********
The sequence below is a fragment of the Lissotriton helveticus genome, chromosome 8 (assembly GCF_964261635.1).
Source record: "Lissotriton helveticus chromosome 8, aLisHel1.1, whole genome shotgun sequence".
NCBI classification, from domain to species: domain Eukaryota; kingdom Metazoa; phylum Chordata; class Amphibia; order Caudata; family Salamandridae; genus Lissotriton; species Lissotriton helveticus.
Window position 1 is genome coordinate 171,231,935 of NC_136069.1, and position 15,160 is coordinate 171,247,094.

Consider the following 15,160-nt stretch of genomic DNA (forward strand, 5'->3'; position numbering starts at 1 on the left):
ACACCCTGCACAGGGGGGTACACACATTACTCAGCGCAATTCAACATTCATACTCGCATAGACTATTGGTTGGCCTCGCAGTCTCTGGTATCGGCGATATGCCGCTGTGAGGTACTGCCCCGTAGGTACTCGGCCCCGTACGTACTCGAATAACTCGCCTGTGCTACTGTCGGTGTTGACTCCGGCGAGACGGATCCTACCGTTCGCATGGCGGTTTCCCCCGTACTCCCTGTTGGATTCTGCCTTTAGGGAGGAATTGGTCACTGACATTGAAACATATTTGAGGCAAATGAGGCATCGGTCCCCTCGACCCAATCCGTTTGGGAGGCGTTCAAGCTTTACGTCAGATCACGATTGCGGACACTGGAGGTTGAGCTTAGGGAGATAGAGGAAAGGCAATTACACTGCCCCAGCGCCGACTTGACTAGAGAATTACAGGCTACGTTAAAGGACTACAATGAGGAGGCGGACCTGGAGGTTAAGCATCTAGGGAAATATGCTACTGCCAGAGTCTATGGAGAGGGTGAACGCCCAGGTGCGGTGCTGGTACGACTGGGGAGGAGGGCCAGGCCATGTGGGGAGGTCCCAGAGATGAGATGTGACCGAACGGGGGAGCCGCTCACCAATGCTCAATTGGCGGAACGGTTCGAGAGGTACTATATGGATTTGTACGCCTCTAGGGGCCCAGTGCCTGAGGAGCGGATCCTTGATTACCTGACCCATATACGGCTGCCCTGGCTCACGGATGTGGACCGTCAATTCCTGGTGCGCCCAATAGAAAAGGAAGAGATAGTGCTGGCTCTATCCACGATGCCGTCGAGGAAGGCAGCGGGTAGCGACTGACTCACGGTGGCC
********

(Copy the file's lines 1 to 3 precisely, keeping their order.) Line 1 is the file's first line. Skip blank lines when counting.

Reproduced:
The sequence below is a fragment of the Lissotriton helveticus genome, chromosome 8 (assembly GCF_964261635.1).
Source record: "Lissotriton helveticus chromosome 8, aLisHel1.1, whole genome shotgun sequence".
NCBI classification, from domain to species: domain Eukaryota; kingdom Metazoa; phylum Chordata; class Amphibia; order Caudata; family Salamandridae; genus Lissotriton; species Lissotriton helveticus.